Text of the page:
It began with denial. Several weeks ago, our quiet Toto toilet started making a prolonged and high-pitched hissing sound when flushed. Then one morning not long after, Sam asked whether I'd noticed the shower was slow to drain. I hadn't noticed, actually. But maybe that's because I'd decided to boycott bathing until one of the Democratic presidential contenders (not the “Muslim” one) conceded. Or, if that took too damn long, until I got invited to a party requiring that I dress and shave my armpits.
Thank God for the party invitation; I was starting to stink.
Last Saturday, Sam left for work and I stepped into the shower. As I lathered my hair, I noticed that the sound at my feet was—different. It was less pitter-patter-on-the-tile-floor and more roof-leaking-into-a-bucket-during-a-rainstorm.
I swore. I shut the water off. I skittered to the garage for the plunger and proceeded to work that drain—naked, wet, soap stinging my eyes—until an ashy gray sludge bubbled into the standing water. Realizing the problem was bigger than my ability to cope, I did what any woman in my (lack of) shoes would have done: I ran a bath and shaved my legs.
It was hardly a shock when the tub wouldn't drain but it was a teensy bit disconcerting for the babysitter when I told her she wouldn't be able to flush the toilet for the remainder of the evening. “Sorry,” I said as I buckled the ankle strap on the sexiest four-and-one-quarter-inch peep-toe stilettos ever known to man. She'd have to either hold her bowels or let go of looming humiliation. “I sure hope I don't have to poop,” she said. I was hoping the same thing even as I assured her it was no big deal. “We're family,” I said, applying lipstick. Truthfully, I didn't care a whit about the fact that she might have to pee outdoors because I was going out and I looked hot. I was in Me mode.
Or denial, which ended abruptly on Sunday morning with a debilitating champagne-and-pot-brownie induced headache and the arrival of “reality,” aka parenting a 38-inch spaz while hosting Alyce and his snake. Believe me when I say that the last thing a person—particularly a hung-over person—wants on the Day of the Lord, is her plumber and his snake on her front porch. I know this from experience.
The first time I met Alyce, a former roadie for Ratt and a character for whom I've developed a deep appreciation, was eight years ago, when he arrived at the house Sam and I rented in Pacific Beach. It was a Sunday. Our toilet wouldn't flush. Our bathtub wouldn't drain. There was gray sludge, there was Alyce, and there was his snake. Are you sensing a pattern?
That time, Alyce's snake was of no use: Too short. So his work pushed on into the week and I came home one afternoon to find Alyce and another dude in our front yard, literally. They were visible only from the necks up because they were standing in a giant, six-foot-deep hole they'd dug there. In fact, our front yard was the hole, which became a portal to what would eventually become a tunnel, spanning beneath the wall surrounding the property and into the driveway, which later had to be jack hammered. It was special. “It was one of my beautiful moments,” Alyce likes to say when referring fondly to the condoms he recovered from our sewer-line.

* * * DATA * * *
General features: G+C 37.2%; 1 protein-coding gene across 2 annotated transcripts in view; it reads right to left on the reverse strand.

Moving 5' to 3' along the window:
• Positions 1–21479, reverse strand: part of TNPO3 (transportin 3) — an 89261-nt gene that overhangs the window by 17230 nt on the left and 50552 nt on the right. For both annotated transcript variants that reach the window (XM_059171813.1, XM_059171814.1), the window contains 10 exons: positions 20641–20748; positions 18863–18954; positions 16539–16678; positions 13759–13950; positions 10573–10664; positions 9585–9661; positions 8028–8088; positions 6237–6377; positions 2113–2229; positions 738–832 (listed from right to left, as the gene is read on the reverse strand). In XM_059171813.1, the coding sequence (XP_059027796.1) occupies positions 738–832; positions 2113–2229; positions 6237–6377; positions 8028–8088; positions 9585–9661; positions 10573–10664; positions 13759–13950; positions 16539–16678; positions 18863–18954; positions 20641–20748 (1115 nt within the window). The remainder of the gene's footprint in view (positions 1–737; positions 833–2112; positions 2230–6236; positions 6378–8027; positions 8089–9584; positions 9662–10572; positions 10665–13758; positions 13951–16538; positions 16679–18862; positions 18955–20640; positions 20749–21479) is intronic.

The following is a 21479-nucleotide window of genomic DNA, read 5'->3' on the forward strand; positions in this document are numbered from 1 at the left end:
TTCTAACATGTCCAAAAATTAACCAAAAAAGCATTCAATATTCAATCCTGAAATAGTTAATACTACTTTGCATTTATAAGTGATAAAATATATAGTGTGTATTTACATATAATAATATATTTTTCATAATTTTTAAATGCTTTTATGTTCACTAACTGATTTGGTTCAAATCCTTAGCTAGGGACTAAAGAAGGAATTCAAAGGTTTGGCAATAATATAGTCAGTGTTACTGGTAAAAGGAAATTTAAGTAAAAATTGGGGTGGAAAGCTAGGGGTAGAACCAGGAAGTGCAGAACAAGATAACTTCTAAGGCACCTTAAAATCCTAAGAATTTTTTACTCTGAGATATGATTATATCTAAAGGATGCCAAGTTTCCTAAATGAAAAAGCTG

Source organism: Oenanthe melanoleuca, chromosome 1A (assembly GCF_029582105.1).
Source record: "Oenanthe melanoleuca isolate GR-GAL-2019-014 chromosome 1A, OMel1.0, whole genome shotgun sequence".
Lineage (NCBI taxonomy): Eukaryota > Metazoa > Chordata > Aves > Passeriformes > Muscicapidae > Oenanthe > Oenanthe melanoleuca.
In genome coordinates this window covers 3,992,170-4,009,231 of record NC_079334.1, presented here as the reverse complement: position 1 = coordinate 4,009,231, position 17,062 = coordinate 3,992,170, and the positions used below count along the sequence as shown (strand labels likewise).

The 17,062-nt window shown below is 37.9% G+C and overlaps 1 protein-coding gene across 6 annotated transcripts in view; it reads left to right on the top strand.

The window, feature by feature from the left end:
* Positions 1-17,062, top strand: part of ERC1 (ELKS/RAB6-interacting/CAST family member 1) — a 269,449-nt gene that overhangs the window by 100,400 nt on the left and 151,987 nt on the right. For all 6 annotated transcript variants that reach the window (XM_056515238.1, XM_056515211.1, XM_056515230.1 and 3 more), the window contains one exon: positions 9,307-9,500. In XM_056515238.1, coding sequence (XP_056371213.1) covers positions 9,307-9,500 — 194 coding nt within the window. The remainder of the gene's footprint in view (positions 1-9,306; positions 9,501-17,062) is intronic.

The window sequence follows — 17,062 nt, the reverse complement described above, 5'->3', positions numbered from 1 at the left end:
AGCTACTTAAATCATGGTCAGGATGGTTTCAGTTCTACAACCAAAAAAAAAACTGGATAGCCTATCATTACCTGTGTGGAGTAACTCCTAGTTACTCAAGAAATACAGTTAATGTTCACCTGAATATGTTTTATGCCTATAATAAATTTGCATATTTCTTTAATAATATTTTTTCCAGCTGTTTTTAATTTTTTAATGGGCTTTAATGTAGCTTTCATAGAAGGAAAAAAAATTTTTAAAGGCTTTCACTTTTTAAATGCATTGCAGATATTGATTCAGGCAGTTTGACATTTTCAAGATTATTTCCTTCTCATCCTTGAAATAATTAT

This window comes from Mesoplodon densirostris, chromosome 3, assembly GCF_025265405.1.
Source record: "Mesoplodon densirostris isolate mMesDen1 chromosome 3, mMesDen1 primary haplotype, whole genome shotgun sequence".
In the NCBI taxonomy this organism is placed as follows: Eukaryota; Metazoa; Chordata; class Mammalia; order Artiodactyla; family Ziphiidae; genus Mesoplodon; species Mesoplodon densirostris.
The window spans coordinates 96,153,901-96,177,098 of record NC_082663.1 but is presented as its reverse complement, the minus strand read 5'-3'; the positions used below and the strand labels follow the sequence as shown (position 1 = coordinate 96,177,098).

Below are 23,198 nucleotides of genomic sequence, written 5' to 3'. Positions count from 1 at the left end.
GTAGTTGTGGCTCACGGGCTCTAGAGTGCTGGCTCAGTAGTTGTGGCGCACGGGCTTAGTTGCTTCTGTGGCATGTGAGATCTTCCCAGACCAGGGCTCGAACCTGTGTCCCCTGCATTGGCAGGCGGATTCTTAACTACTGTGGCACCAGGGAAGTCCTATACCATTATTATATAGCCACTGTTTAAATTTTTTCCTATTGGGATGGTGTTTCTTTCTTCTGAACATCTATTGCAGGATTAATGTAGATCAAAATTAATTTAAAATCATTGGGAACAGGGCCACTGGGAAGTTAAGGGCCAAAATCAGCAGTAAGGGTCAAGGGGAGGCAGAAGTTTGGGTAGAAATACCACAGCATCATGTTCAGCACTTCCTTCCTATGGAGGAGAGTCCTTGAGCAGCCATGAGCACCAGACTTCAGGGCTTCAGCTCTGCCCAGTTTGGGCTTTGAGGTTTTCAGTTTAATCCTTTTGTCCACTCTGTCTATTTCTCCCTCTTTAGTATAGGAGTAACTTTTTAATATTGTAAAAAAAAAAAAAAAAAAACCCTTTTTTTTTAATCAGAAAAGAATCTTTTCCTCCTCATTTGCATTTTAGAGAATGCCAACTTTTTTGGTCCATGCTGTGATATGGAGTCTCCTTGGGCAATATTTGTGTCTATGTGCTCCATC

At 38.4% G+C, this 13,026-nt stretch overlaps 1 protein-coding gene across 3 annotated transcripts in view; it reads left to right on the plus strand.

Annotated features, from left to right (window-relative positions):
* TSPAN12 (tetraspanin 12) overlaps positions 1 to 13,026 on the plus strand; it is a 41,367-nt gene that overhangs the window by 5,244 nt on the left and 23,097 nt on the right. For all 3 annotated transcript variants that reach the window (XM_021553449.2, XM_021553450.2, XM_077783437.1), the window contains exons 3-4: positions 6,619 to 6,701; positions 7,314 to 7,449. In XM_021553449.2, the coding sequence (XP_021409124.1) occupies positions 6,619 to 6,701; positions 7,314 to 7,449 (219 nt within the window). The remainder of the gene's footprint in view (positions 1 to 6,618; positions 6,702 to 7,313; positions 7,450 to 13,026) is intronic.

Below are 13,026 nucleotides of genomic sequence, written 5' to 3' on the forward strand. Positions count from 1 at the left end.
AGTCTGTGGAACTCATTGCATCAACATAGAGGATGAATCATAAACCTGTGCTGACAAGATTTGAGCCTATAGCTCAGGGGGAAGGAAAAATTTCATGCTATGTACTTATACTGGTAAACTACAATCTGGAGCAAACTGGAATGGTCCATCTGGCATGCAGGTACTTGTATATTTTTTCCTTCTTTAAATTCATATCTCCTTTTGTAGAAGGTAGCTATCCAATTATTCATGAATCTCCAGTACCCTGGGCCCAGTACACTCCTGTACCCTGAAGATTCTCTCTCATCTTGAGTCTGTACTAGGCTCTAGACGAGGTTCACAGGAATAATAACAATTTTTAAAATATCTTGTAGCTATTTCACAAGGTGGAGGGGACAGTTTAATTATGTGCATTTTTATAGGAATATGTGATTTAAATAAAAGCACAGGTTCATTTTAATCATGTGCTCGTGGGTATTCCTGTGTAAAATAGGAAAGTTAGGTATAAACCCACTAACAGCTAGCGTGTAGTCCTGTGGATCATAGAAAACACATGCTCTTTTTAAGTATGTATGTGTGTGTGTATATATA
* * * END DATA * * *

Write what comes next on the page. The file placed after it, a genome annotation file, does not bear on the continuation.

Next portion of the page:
Memories of that time haunted me on this most recent Sunday morning. Alyce had to use a Sawsall to slice away the thingamajig that caps the entrance to our ancient pipery. He then sweated his nuts off while twisting a 50-foot snake into said pipery, forcing it deeper and deeper into the main line. I imagined him having to dig yet another hole, and this time, there was no landlord to pay for the work. On the bright side, who wouldn't choose seven hours of a plumber's Sunday over a European summer vacation? I mean, Al's crack is nearly as good a view as picnicking on the Seine. Oh, happy day.
I perched my camera-ready self in the bathroom window for the first of five retractions of the snake, not wanting to see what he'd recovered and yet ready to capture the offending detritus for posterity. Could a tree root have grown through our 1954 cast iron pipes? Did Ruby shove Elmo down there without me knowing? Wait! Maybe it was all the Steve Francis and Marti Emerald mailers I'd drowned in there! And to think, I'd been so happy watching toilet water swirl across their posed smiles. Not exactly worth it now, I thought.
Lucky for us, Al found a culprit. There, on the end of the metal coil were strung a series of sopping cocoons.
Baby-shit cocoons, to be precise. In the process of toilet training—a most unpleasant requirement in raising a human—I'd flushed more baby wipes than Alyce had ever seen. Gold star for me! Sure, it says right on the back of the package: DO NOT FLUSH. Just like that. In bold letters. But I ask you, what kind of parent takes the time to read a baby-wipe package before the toilet backs up? A self-absorbed, Veuve-drinking, weed-eating, fiiiine-ass-shoe-wearing mutha, that's who.
It should be said that before any of the Big Dig tools came out, our Alyce had predicted the baby-wipe outcome as coolly as if he were Sylvia Browne. He's that good. Without shame, I tried to play the green card; I swore on Ruby's favorite blankie that I'd never flushed a single baby wipe or string of dental floss or The Trouble Shooter running for District 7.
But you just can't bullshit your plumber. Fortunately, Al's a modest guy and he didn't judge me or do the superior I-told-you-so. He just methodically unwrapped each and every one of the nasties, dropped them into a fetid pile, replaced the guts on our Toto, and drove away into the sunset. I looove watchin' him go, that Alyce. I do. But I love not ever seeing him even more.
The moral of the story is, don't party too hard if you're pushing 40 and you have to function the following day. Don't wear bad shoes. Don't flush baby wipes. And if you need a plumber who does great work and won't cause the forfeiture of your world travels, e-mail me.